Shifting parental demand has also affected the sessions Funfishers offer. Recently, they have introduced pre-booked late sessions until 6.30pm. This is aimed at parents working further out of town, who had been regularly picking up their children late and getting fined. This had also affected the staff, who would take it in turns to stay late with the children. The introduction of late sessions meant that Lesley could plan her rotas around pre-arranged later pick-ups, factor this into staff wages and save parents late fees.
The Play Den is a family-owned nursery in Swindon, owned and managed by Kate Adams. As an ‘early implementer’, the nursery is already offering 30 hours of funded childcare for certain families and is adapting to meet its challenges.
Running Saturday sessions
As working patterns change, parents need childcare beyond the working week. This observation has led Kate Adams to provide childcare on Saturdays as part of the Play Den’s 30 hours of funded childcare offer. This aims to support local shift workers at the Great Western Hospital in particular.
Kate calculated exactly how much it would cost per hour to open the premises on a Saturday, including things like utility bills. She only went ahead once she had identified the number of funded children necessary to make it cost effective, taking into account staffing ratios.
Play Den are now holding Saturday sessions which are proving popular. Provisionally, Play Den will offer an 8am to 2pm session. Kate acknowledges that if the setting is to be of use to as many families as possible, it must offer parents more fixed sessions than it has done before. She identifies this as one of the biggest challenges she faces as a setting manager. If a parent wants an additional hour outside of a fixed session, the nursery will then charge for that hour.
Partnering with peers
In January 2016, Kate found the perfect setting for Play Den, but the owner of the site was reluctant to lease only a portion of it to the nursery. Kate approached her local authority to find out if others were also hunting for premises. She collaborated with Swindon’s Autistic Resource Centre and Uplands Educational Trust to take over the whole site, since the owner was more comfortable leasing the full property.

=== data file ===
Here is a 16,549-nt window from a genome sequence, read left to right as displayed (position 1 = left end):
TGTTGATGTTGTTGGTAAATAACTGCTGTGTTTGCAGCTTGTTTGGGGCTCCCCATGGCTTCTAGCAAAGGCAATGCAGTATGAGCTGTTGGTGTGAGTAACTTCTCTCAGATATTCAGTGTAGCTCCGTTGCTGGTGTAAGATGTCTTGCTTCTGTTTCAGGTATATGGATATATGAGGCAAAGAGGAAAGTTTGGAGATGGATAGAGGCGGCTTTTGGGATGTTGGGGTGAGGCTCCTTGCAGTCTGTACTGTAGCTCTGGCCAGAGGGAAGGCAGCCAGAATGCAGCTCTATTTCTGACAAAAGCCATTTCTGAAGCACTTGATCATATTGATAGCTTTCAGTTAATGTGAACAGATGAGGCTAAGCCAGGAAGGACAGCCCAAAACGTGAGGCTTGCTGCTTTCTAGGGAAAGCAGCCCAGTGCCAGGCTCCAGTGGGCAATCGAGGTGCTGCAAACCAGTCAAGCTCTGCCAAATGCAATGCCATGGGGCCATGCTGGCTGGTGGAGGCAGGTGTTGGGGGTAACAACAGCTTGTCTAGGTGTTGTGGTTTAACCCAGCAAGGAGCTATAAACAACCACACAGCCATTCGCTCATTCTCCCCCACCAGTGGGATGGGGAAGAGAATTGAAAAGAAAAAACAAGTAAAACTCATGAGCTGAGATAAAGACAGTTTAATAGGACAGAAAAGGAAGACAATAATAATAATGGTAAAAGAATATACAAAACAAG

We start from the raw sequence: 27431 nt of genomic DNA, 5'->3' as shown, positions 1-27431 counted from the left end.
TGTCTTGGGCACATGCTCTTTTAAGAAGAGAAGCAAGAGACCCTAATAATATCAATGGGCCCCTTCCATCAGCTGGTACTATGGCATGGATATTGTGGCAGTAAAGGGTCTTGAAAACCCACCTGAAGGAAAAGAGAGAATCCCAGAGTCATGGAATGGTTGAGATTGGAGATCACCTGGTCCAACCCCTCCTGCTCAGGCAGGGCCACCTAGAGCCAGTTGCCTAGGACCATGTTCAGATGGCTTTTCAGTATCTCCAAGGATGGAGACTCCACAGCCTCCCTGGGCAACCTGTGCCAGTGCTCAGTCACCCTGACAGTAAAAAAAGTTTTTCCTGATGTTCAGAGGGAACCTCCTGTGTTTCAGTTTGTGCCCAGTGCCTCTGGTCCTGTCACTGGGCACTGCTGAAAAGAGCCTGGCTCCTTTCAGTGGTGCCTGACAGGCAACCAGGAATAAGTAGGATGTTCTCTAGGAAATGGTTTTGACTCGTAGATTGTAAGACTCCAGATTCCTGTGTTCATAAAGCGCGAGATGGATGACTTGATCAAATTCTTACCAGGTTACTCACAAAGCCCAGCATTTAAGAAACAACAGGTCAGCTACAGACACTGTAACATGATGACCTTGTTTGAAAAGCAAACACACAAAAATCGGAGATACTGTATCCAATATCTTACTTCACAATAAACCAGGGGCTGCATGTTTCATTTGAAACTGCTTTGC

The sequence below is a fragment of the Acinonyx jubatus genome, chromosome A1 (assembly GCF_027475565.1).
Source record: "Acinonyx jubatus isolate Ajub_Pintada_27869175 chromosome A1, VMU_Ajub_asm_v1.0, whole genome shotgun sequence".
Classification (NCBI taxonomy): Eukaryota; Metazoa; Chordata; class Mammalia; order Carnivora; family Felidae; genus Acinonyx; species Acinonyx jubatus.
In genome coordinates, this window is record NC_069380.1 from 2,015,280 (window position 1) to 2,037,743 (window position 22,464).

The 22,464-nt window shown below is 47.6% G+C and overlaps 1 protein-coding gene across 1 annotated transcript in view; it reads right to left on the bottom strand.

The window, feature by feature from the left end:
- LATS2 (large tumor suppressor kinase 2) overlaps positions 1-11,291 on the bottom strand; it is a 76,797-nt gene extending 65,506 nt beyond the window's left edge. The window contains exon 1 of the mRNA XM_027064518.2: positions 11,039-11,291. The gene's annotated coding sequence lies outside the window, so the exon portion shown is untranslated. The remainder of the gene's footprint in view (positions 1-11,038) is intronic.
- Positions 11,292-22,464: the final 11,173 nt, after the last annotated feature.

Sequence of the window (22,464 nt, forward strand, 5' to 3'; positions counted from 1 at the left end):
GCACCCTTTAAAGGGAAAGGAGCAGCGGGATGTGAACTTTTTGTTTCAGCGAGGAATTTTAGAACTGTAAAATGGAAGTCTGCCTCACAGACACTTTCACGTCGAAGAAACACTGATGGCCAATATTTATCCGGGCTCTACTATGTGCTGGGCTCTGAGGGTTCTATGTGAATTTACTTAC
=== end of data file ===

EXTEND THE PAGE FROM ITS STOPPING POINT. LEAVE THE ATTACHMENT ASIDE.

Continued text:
Kate acknowledges that the planning process was challenging, but is a firm believer in the mutual benefits of partnership. She suggests building up relationships with the community and getting to know your setting’s catchment area. You can support local events, like taking the children to the local primary school’s nativity play, or attending cake sales and book signings. This helps you develop these relationships and become part of the community. This also has business benefits beyond supporting the local community. Organisations are often happy to return the favour - for example, the local primary school has offered to loan Play Den its minibus and driver for upcoming trips.
Kate has also set up a group for pre-school setting managers to meet regularly and share ideas and challenges. “If you form links with other settings, you can lean on each other,” says Kate. This can be invaluable if a setting loses a staff member unexpectedly, for example.